Wednesday, March 22, 2017

Maine woman sues California security firm, alleging violation of whistleblower protection law privateofficer.com

Maine March 22 2017 A Maine woman has filed suit in federal court against a California security services firm, saying the company retaliated against her when she complained about allegedly illegal acts being committed by one of its executives.
In her lawsuit, Pamela Treadwell of Sidney also said the firm violated Maine’s equal pay act by compensating her less than men who did the same work, even after she took over the duties of a male employee at Vescom Corp.
Vescom is a part of Worldwide Sourcing Group, or WWSG, which also owns the security firms Vets Securing America, American Guard Service and Professional Building Maintenance, a property management company. The company says it is one of the largest privately owned security firms in the country.
Treadwell, who worked for Vescom from 1988 until she resigned in March 2014, said in court documents that many of the problems began when the company hired a man named Ousama Karawia to help with management of the firm. Karawia was convicted in 2012 of grand theft, insurance fraud and possession of an assault weapon for offenses committed at a separate security service he co-owned that had provided security for sites in California and the Statue of Liberty in New York. He was found guilty of setting up a shell company to hide the true number of his employees as a way to avoid paying higher workers’ compensation premiums.
Vescom had an office in Hampden that has since been closed, and the company is now based in California. Treadwell’s lawsuit was filed in Maine state court and subsequently moved to the U.S. District Court in Portland because Vescom is located out of state.
According to the lawsuit, Karawia committed insurance fraud while at Vescom by getting a policy that covered employees of WWSG’s other companies at a low rate, but using Vescom’s claims history rather than the higher claims rate of the other companies. Treadwell said in the lawsuit that she told the company’s owners that Karawia was getting kickbacks from the insurer and that having him involved in the company ran afoul of state licensing regulations that bar felons from having management positions in a security firm. Karawia had been convicted before he was hired at Vescom, and his appeal of his sentence – which included home confinement and probation – was turned down by a California court in 2014.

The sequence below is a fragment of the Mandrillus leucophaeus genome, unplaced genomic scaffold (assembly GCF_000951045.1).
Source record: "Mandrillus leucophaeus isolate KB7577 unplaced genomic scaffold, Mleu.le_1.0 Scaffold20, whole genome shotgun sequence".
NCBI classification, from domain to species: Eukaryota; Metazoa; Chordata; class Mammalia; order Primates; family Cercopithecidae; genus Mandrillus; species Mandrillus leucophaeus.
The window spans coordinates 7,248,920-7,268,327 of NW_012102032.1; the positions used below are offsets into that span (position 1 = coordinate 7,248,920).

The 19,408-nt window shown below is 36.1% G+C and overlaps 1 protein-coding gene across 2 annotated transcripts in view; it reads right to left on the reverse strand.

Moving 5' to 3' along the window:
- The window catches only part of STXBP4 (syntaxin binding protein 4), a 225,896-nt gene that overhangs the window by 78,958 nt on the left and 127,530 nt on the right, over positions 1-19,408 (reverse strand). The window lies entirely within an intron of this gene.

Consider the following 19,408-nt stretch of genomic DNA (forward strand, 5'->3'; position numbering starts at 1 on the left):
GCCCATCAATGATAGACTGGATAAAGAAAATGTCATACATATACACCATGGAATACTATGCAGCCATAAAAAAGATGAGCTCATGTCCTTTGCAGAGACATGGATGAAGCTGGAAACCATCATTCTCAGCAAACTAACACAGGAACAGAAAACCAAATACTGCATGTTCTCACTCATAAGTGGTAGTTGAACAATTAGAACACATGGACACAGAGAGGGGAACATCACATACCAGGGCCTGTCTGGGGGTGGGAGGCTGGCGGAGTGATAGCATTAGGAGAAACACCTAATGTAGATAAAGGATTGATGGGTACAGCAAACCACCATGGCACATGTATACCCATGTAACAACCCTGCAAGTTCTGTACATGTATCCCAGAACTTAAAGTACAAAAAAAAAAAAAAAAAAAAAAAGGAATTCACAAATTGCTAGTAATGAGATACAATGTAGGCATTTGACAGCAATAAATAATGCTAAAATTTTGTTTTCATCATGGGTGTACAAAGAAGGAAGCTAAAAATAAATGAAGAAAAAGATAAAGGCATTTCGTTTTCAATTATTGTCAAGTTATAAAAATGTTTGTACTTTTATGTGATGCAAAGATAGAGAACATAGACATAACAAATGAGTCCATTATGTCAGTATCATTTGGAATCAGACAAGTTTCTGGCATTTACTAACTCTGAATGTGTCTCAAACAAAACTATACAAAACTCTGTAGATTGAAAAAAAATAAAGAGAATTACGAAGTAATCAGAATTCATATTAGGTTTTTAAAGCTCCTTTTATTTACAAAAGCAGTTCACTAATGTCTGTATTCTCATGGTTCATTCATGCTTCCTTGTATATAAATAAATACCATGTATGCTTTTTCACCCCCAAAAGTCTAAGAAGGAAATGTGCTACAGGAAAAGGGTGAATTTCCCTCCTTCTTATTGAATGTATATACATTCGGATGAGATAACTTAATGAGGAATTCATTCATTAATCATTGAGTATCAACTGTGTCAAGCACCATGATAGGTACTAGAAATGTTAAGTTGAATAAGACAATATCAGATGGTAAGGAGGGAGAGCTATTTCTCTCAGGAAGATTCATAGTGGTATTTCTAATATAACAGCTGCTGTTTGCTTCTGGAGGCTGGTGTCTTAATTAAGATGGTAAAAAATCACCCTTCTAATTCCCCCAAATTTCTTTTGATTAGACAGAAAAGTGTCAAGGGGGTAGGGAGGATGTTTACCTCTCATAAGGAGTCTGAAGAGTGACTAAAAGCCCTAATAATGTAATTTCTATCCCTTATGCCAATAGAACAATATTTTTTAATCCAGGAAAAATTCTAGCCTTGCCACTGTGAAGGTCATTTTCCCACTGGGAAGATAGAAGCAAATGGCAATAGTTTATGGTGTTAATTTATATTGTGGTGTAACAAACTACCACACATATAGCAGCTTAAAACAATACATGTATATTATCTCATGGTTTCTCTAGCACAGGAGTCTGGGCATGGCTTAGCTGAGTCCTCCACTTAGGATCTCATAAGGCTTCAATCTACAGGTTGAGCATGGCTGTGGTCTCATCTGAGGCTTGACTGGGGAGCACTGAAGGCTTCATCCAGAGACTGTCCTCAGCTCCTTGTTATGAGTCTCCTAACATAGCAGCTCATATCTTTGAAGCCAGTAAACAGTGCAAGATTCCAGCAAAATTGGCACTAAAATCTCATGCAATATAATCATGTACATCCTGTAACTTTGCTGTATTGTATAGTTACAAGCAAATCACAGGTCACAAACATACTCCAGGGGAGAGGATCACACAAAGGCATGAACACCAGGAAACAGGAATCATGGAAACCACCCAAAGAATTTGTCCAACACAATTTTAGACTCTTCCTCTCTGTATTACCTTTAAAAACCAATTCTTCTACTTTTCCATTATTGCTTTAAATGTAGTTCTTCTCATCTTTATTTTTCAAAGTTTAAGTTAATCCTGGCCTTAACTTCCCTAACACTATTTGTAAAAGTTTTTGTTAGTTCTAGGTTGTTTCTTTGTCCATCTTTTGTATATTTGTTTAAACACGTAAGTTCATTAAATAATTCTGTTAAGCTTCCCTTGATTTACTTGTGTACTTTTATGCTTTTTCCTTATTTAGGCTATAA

After forwarding those concerns to the company’s owners, the lawsuit claims, Treadwell was shunned by the top management in the company and told she had to pay for insurance coverage for her husband on her employer-provided health care policy at a cost of $7,800 a year.
Finally, Karawia moved money out of the company’s payroll account, meaning that employees’ checks would bounce, according to the lawsuit. Treadwell said Karawia reminded her that as the company vice president, her name was on the checks, suggesting she might be liable if they bounced.
At that point, Treadwell said she resigned so as not to be implicated in the check-bouncing and accused of submitting false documents to state regulators.
“She thought she had to leave,” Rebecca Webber, Treadwell’s lawyer at the firm Skelton Taintor and Abbott, said in an interview Monday.
Treadwell filed a complaint with the Maine Human Rights Commission, which did not find reasonable grounds for her whistleblower protection and discrimination claims. But Webber said the commission held only a brief telephone conference on the allegations, which led her to decide to file the lawsuit asking for damages. The amount of damages being sought was not disclosed in the lawsuit.
Melissa A. Hewey, a lawyer at Drummond Woodsum who represents Vescom and the other companies, along with Karawia, said the Maine Human Rights Commission finding suggests the case is weak.
“The Human Rights Commission is certainly employee-friendly, and I don’t think there’s any reason to believe the courts will find any differently,” she said.

Both Webber and Hewey said the case would likely go to trial in late fall, although Hewey said she would seek to have a judge issue a summary judgment in her clients’ favor.
Portland Press Herald 

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